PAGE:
Kenya issues Dana Petroleum three offshore production licenses

The Kenyan Ministry of Energy has approved three offshore production-sharing contracts for Dana Petroleum PLC, the UK independent said Thursday. The blocks, L5, L7, and L10, cover 35,000 sq km and represent more than half of the country's licensed offshore territory.


LONDON, Apr. 26 -- The Kenyan Ministry of Energy has approved three offshore production-sharing contracts for Dana Petroleum PLC, the UK independent said Thursday.

Blocks L5, L7, and L10 cover 35,000 sq km and represent more than half of the country's licensed offshore territory.

Dana, as operator, will hold an 80% stake in the production-sharing contracts, while Star Petroleum International Kenya Ltd. will have 20%.

Each PSC calls for completion of technical studies that will determine potential future seismic programs and exploration drilling.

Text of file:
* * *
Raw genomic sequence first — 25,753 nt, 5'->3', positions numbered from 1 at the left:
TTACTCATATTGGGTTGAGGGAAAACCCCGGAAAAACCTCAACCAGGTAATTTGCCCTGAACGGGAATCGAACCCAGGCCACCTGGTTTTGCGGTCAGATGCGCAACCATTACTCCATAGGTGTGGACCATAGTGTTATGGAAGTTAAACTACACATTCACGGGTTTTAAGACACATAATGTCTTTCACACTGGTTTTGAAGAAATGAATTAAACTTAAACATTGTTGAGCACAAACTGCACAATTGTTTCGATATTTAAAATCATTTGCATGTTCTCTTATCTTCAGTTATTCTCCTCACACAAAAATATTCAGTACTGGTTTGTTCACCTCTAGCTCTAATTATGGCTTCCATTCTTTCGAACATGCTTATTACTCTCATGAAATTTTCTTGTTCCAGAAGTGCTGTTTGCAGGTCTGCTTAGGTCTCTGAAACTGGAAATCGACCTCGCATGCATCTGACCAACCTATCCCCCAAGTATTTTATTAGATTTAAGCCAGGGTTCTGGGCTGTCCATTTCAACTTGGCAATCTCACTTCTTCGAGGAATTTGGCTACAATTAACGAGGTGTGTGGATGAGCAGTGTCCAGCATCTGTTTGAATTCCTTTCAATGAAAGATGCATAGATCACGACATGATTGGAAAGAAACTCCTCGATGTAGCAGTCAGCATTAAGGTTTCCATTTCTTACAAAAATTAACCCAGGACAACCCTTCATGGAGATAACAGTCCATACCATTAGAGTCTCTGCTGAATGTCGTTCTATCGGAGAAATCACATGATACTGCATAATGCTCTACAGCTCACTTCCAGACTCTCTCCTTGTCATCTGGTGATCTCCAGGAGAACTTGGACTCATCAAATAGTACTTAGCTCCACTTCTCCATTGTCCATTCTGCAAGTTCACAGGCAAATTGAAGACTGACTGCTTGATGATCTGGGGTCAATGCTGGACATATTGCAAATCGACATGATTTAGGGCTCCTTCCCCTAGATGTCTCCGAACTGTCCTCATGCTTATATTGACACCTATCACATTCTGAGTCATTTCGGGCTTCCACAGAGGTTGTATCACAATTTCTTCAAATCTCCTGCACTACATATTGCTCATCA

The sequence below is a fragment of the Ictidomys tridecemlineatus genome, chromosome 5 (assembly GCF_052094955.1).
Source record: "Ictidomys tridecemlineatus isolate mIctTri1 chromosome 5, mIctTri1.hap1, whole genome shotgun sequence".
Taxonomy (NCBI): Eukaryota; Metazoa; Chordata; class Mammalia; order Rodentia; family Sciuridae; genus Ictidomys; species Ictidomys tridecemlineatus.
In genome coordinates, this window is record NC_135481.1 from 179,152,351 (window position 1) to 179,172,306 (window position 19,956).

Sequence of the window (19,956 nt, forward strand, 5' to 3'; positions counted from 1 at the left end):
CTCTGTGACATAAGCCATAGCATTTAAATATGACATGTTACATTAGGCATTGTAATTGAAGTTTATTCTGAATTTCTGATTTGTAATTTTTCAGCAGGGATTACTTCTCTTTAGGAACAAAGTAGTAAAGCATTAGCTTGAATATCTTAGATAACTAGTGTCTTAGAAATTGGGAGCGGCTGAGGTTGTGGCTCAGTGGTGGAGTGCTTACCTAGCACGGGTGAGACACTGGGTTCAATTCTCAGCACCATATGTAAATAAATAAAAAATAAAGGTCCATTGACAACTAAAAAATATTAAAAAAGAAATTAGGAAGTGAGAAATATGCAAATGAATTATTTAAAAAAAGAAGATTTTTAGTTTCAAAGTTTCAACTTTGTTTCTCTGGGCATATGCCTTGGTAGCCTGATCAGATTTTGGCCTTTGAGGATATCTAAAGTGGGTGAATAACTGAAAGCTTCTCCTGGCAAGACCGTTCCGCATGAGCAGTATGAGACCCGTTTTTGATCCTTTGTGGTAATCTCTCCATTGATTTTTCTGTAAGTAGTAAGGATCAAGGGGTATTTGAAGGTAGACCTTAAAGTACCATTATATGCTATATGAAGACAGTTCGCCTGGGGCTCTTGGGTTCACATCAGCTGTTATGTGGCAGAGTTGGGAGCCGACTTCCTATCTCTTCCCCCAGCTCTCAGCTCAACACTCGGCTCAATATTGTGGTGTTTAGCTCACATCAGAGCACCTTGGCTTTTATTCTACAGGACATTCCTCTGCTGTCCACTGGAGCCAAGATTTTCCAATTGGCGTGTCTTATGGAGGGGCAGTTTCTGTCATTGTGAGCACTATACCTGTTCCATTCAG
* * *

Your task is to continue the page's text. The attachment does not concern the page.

"Existing seismic data indicates the presence of a number of significant geological structures in the unexplored deeper-water areas," noted Dana, adding that an "active petroleum system" in the region was confirmed by several old onshore and shallow-water wells that had encountered hydrocarbon shows.

Reprocessing of the seismic data in hand with "modern" techniques and satellite oil seep studies is underway, the company said.

Dana will pay $300,000 toward past costs associated with these licenses and finance the early stages of exploration.

"Kenya fits well with Dana's strategy of early entry into large and attractive new exploration regions, ahead of the majors," said Chairman Charles Smith.

Meanwhile, Dana reported its best-ever gross profits, excluding exceptionals, of £13.6 million in 2000, more than triple the figure recorded in 1999, and turnover for the year which climbed 44% to £29.9 million.

By the end of 2000, Dana's reserves had risen 10% to 102 million bbl, while average production had increased to 6,473 boe/d, up slightly from 6,119 boe/d in 1999.

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